The Washington Independent
The Washington Independent

Waxman to Greenspan: Were You Wrong?

Partially, answered Alan Greenspan, the former oracle and maestro of the Federal Reserve between 1987-2006. The House Oversight and Government Reform

Paolo Reyna
News
Last updated: Jul 31, 2020 | Oct 23, 2008

“Partially,” answered Alan Greenspan, the former oracle and maestro of the Federal Reserve between 1987-2006.

The House Oversight and Government Reform Committee held a great hearing yesterday on the role that the credit rating agencies played in the financial system’s meltdown. Today’s hearing on federal regulators on Wall Street has been more theater so far.

In a riveting exchange between Rep. Henry A. Waxman, (D-Calif.), chairman of the committee, and Greenspan, the former Fed chairman admitted that his anti-regulatory philosophy was flawed. In response to Waxman’s pointed questions, Greenspan said that his ideology had been correct for 40 years but that now he was in a “shocked state of disbelief that it has been proven wrong.”

During the testimony, Republicans on the committee, led by Rep. John Mica (R-Fla.),  put up a big sign reading “Nov. 20,” the day the committee will probe the collapse of  Fannie Mae and Freddie Mac.

“What comes before Nov. 20?” Mica asked no one in particular.

“Nov. 19,” someone from the audience shouted out.

“No, I was talking about the election,” Mica said.

During the oversight committee’s financial hearings, Mica has consistently tried to shift blame for the crisis onto Fannie and Freddie. Mica, um, is not telling the truth.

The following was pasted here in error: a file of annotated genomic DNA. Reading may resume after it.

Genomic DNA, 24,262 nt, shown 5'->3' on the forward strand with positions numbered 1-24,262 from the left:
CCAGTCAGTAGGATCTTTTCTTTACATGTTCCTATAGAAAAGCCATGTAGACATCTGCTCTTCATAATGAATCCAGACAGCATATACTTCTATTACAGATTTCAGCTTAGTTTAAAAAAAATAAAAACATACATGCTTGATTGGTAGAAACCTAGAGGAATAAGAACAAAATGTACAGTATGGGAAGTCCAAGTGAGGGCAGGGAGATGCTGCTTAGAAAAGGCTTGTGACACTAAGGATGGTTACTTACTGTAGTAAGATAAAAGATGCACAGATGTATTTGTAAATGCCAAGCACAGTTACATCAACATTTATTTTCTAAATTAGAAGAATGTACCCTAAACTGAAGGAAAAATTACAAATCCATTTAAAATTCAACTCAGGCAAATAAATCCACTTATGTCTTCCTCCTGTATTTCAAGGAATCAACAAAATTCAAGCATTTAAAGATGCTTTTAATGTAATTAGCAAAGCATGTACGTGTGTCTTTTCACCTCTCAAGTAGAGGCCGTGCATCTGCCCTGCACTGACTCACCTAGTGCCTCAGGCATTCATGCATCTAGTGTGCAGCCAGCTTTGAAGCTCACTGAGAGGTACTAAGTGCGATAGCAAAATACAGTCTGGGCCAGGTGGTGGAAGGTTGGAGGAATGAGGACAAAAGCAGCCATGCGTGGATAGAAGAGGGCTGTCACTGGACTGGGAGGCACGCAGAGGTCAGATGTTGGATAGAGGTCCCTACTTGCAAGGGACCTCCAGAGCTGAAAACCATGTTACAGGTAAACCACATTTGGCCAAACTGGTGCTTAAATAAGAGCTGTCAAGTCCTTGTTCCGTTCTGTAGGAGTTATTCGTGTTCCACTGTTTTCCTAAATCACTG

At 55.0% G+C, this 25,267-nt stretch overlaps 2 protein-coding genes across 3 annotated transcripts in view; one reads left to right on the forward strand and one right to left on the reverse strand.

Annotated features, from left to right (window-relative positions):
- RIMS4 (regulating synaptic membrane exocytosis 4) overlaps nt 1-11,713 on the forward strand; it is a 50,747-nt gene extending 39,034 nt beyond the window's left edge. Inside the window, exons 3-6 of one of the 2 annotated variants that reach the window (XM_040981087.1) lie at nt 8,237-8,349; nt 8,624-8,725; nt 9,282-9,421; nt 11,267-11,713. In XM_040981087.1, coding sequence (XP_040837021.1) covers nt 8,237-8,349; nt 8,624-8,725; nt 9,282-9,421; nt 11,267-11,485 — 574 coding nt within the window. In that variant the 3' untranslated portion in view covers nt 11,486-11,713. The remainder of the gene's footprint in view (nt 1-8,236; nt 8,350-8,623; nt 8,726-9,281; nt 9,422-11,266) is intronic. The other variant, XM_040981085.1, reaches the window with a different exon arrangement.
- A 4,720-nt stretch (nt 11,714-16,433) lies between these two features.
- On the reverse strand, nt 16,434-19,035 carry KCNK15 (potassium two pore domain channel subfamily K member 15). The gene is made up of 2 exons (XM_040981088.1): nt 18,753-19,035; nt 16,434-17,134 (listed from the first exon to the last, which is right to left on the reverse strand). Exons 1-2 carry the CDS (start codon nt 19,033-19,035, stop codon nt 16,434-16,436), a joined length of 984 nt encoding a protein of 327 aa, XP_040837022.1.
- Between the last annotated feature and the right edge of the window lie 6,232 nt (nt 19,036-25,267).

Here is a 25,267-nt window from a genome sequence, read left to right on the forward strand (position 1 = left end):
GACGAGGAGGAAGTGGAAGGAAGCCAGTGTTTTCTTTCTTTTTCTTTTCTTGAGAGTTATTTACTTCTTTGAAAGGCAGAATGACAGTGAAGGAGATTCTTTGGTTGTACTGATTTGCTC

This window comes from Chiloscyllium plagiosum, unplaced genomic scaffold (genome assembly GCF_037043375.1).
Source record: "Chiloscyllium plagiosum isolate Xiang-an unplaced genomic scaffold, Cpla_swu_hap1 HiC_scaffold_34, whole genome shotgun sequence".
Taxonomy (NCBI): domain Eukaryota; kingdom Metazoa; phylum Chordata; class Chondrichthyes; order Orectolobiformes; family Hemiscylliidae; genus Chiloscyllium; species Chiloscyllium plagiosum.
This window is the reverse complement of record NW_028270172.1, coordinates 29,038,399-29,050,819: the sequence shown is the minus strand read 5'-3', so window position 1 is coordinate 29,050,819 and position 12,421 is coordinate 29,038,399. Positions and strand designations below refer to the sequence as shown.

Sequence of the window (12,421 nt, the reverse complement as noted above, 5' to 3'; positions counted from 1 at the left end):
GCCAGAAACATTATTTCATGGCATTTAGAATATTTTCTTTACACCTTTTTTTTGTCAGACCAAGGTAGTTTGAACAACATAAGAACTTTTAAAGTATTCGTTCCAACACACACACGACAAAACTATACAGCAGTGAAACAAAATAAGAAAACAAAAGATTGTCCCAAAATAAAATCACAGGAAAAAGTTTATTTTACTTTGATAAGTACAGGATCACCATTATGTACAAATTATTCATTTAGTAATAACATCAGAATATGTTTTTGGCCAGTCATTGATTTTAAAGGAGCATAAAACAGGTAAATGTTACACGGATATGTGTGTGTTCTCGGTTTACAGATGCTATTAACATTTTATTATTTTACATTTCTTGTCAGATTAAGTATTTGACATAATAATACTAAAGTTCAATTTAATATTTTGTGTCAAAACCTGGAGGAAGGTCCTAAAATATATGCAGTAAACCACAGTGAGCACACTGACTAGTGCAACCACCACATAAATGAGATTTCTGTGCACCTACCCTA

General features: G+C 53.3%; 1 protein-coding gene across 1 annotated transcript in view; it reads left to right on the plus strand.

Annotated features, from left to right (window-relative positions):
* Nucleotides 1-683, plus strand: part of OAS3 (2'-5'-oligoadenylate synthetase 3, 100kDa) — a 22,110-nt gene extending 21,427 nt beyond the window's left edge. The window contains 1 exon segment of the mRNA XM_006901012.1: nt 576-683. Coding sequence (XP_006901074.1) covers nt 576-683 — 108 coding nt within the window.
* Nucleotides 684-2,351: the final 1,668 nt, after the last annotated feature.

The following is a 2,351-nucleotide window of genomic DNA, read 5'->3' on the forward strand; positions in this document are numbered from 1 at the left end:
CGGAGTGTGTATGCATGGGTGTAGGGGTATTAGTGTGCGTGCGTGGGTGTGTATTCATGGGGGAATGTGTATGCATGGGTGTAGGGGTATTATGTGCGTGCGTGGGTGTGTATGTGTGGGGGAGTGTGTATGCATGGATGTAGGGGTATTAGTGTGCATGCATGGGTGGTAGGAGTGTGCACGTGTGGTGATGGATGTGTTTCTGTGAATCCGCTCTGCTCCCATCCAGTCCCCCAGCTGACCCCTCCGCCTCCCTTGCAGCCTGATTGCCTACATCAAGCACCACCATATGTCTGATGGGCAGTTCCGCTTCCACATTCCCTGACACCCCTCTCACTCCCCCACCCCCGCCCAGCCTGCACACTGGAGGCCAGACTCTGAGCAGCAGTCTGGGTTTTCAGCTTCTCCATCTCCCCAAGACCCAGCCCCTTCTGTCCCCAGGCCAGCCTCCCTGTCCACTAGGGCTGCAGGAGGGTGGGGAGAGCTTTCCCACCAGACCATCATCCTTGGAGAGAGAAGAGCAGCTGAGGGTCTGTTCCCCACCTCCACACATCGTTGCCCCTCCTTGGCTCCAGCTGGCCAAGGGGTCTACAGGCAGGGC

Paolo Reyna | Paolo is a senior at the University of Illinois at Urbana-Champaign, majoring in International Studies with a Latin American emphasis. During the fall semester of 2012, he had the opportunity to study abroad in Peru, which piqued his interest in international growth. He learned about the disparities that impact indigenous peoples, got a taste of Peruvian culture, and improved his Spanish skills. Mitchel interned with the Chicago Council on Global Affairs, conducting research on food security in Latin America, after being inspired by his foreign experience. He wants to work in international development and for a government department, writing legislation. He loves playing intramural basketball and practicing for the Chicago marathon when he is not thinking about current events in Latin America.

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